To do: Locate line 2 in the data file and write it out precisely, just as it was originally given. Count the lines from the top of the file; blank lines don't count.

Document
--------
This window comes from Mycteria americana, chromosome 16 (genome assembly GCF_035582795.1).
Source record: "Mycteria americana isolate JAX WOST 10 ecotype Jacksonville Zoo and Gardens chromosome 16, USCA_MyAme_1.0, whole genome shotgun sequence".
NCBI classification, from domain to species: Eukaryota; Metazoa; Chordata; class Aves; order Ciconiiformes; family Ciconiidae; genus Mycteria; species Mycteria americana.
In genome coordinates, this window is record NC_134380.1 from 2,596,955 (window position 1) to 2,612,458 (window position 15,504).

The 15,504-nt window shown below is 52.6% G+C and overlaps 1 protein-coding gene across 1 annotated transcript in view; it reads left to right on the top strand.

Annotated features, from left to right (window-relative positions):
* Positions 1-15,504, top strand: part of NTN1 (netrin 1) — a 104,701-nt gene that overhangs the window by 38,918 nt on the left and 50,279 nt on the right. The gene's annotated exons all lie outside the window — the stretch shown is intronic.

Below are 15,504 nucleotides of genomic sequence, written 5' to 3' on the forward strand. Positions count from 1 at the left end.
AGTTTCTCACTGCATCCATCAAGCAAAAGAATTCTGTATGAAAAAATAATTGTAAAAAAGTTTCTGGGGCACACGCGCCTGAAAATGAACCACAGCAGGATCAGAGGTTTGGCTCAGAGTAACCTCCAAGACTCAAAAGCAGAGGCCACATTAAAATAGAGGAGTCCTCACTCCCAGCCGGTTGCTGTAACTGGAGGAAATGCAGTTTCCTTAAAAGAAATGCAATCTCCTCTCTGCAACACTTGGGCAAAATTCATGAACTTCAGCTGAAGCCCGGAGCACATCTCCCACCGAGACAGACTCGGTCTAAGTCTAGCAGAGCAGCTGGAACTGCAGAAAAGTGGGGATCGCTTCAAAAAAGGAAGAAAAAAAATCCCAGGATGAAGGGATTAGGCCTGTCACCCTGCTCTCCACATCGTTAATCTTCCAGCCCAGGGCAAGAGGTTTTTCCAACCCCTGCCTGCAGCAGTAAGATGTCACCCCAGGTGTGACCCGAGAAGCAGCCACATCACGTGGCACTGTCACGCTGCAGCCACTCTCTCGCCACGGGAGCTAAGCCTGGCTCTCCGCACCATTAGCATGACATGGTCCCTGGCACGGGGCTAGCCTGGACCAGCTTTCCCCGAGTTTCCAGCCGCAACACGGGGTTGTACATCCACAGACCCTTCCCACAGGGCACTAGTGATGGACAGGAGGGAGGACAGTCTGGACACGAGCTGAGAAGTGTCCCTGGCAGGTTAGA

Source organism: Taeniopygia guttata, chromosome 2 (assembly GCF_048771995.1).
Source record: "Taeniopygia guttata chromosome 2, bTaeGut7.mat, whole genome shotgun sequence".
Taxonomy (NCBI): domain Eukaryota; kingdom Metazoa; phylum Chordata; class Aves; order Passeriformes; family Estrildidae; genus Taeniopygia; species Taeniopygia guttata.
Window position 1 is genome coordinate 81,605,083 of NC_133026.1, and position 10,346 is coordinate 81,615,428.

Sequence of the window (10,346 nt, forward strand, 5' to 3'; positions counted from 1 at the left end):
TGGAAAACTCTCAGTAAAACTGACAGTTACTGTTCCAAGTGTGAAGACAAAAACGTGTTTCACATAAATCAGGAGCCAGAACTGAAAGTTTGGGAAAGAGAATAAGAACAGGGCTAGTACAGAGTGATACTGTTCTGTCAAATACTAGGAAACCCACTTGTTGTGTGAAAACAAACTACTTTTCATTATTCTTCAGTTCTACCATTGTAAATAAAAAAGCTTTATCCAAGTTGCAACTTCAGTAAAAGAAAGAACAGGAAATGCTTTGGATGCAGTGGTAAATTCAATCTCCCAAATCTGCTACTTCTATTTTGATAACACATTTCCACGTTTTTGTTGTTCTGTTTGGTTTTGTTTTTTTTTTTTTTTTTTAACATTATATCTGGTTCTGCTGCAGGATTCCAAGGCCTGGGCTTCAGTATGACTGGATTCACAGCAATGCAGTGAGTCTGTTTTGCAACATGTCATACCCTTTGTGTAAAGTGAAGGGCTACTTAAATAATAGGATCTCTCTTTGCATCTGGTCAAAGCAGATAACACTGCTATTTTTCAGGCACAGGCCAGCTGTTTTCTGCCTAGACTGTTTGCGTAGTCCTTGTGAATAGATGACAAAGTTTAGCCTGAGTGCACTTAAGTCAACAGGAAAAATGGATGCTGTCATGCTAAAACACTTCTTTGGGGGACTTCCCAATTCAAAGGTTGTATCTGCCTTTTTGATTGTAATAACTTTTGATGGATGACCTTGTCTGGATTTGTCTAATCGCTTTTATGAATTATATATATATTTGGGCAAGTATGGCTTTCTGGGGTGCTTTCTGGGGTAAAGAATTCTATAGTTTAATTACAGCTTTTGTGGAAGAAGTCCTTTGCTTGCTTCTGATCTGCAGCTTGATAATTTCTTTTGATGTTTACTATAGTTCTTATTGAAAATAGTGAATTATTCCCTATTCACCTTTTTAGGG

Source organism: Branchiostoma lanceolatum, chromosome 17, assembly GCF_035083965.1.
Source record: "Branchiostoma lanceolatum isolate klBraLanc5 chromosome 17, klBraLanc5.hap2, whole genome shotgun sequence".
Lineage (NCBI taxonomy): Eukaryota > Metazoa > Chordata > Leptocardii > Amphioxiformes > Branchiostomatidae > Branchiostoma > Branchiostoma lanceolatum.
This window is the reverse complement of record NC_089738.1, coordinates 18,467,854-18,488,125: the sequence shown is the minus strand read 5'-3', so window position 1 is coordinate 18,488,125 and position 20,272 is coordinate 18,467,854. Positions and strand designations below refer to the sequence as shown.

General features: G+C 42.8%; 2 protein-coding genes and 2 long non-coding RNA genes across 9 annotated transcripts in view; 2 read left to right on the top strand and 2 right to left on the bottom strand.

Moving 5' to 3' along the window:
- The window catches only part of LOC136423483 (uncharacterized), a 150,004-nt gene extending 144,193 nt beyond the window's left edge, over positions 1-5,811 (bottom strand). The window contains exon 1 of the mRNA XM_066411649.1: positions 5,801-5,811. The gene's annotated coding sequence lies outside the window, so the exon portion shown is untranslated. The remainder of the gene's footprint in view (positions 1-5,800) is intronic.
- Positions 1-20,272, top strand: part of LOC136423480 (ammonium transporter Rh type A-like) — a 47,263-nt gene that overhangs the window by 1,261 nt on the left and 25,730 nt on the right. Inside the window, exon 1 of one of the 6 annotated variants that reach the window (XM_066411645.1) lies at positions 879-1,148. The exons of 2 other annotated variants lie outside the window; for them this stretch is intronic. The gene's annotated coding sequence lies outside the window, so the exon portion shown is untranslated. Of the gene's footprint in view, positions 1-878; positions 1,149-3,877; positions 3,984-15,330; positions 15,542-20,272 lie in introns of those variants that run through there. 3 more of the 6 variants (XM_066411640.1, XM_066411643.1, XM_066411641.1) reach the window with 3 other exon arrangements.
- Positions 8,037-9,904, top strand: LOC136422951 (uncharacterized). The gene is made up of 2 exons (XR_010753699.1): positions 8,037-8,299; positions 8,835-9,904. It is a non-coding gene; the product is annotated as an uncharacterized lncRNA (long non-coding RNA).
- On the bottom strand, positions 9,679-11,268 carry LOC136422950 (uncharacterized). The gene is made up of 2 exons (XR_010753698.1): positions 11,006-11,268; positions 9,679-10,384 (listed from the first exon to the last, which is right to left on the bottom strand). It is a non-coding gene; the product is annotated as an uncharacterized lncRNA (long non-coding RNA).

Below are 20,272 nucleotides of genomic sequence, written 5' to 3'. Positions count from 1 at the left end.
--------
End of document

Source record: "Mycteria americana isolate JAX WOST 10 ecotype Jacksonville Zoo and Gardens chromosome 16, USCA_MyAme_1.0, whole genome shotgun sequence".